It was felt by the IOC that the changes had an immediately impact. The introduction of the non-committal dialogue phase worked well for the selection of the host city for the Winter Olympics in 2026. The cities that applied to host incurred significantly less cost than in previous years, both in terms of the candidature budget and operating budget. The increased flexibility offered to cities was seen as a good thing, with the Committee likely to work hard to introduce further changes in the future. The innovations introduced were as follows:
- A permanent, non-committal and non-edition specific ongoing dialogue for interested hosts
- Interested Parties remain in contact with the IOC even after a host city has been chosen
- Summer & Winter Future Host Commissions formed
- IOC Session given more influence
By going down this route, the International Olympic Committee is able to more readily ensure that the cities that are put forward to be voted on as hosts will be suitable candidates. Not only that, but there is a strong likelihood that the city will be able to sustain the changes made in order to accommodate an Olympics, without any of its residents being displaced as a result.
Executive Board Approval
Once the potential host cities have made their intention to host clear and the feasibility assessments have been carried out and given the green light, the Future Host Commission will inform the International Olympic Committee’s Executive Board. That is made up of the President of the IOC, as well as four Vice-Presidents and ten other people. It is the executive body of the International Olympic Committee and is in charge of running things in a similar way to how a cabinet is in charge of running a country.
Members of the Executive Board are elected for four year terms by secret ballot, with members of the IOC doing the voting. If the Executive Board likes the proposal of the host city and feels as if the feasibility studies make it a viable candidate, they can then choose to put it forward as a host. The city in question then submits a formal bid. If this gains the approval of the Executive Board then the city becomes a ‘Preferred Host’. It is possible for the Executive Committee to reject the bid, but it is unlikely if it has reached that stage.
The International Olympic Committee Votes
The International Olympic Committee Session can be thought of as being akin to a General Assembly of its members. They come together to make decisions, which then have to be implemented by the Executive Board. Often referred to as the ‘Supreme Body of the IOC’, the IOC Session happens once a year unless an extraordinary session is called. It is where hosts are decided, as well as being the body that decides on new sports to be included in future Games.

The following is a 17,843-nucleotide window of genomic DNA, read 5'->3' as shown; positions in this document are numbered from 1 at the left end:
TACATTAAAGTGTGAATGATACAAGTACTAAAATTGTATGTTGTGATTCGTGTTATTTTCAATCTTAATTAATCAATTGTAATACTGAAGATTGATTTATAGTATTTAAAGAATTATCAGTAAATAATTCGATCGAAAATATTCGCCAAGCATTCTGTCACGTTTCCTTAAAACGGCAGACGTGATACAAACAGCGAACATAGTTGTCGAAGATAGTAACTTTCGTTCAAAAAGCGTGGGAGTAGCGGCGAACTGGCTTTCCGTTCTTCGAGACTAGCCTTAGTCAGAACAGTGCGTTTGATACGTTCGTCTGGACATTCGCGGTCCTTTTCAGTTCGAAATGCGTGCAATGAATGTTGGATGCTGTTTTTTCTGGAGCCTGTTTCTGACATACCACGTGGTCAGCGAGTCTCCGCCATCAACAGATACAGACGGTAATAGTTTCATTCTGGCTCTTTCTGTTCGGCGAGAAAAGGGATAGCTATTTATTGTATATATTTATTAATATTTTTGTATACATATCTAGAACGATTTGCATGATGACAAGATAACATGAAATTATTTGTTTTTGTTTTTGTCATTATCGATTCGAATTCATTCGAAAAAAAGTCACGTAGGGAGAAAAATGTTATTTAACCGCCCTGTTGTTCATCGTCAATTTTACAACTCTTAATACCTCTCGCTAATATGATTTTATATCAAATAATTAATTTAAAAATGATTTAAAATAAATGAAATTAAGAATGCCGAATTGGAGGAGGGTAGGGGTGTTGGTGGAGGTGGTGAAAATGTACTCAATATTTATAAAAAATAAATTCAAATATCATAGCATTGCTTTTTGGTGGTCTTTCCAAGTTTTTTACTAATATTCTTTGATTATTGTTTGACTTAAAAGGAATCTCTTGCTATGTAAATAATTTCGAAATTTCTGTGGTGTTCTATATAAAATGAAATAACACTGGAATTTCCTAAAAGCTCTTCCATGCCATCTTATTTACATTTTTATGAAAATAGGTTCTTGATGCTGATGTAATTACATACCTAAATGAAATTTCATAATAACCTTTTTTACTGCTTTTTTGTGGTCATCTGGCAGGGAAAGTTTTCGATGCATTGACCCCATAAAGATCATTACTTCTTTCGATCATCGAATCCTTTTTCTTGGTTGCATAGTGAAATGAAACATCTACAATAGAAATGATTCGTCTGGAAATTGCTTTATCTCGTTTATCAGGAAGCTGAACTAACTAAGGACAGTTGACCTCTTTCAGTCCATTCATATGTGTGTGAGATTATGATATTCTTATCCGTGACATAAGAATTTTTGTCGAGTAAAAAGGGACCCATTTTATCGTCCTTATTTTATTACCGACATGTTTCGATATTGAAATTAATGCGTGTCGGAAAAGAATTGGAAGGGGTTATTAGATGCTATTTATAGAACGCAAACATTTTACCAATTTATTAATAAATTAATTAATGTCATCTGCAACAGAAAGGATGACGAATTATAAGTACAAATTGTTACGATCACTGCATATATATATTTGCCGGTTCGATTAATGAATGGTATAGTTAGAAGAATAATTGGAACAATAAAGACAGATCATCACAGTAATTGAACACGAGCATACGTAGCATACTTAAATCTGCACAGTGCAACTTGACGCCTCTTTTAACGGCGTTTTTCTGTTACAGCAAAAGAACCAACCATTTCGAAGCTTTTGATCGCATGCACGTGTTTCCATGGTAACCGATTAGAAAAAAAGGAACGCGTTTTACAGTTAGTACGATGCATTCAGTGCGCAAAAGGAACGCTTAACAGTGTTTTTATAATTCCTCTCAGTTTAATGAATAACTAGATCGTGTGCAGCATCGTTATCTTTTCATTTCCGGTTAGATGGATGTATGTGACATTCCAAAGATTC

Despite the fact that there are 206 nations that tend to compete in the Olympic Games, there are only 102 members of the International Olympic Committee. The members don’t necessarily represent their nation, with several people from the same country being members of the Committee. There are several from Canada, for example, as well as from the United Kingdom. The IOC’s own rules say that there can’t be more than 115 members at any one time. In order to become a member, you must be nominated by a National Olympic Committee or a recognised sports organisation.
Members of the IOC Session each have one vote when deciding on a host city. Votes are cast in a secret ballot, with the host city with the fewest votes eliminated when there are more than one Preferred Hosts to choose from. The voting will continue until a candidate receives a majority of the votes. For the voting on Brisbane as the host of the Summer Olympics in 2032, for example, there were no other Preferred Cities and the Australian capital of Queensland received 72 yes votes and five no votes.
Why a City Would Want to Be an Olympic Host
Though things are much cheaper and easier for cities in terms of applying to be a host than it used to be, the question is why would cities want to host an Olympic Games in the first place? The answer, most of the time, is about money. Though there is obviously a degree of prestige that comes with being an Olympic host, there is so much more than that at stake for the cities that end up being hosts. Even as long ago as 2001, for example, a host city would be on course to receive about $1.2 billion for television and sponsorship rights alone.
Add to that the revenue from IOC official sponsors, such as McDonald’s and Coca-Cola, and you can start to see why a city might be keen to spend the initial outlay that will come back to it many-fold. Tourists will flock to the city during the period of the Games, which will ensure another revenue stream for governments and locals alike. Then there is the global recognition that will accompany being a host city. Who can forget what it was like for London to be hosts in 2012, seeing the country come together before it was later ripped apart by the negativity and lies of Brexit?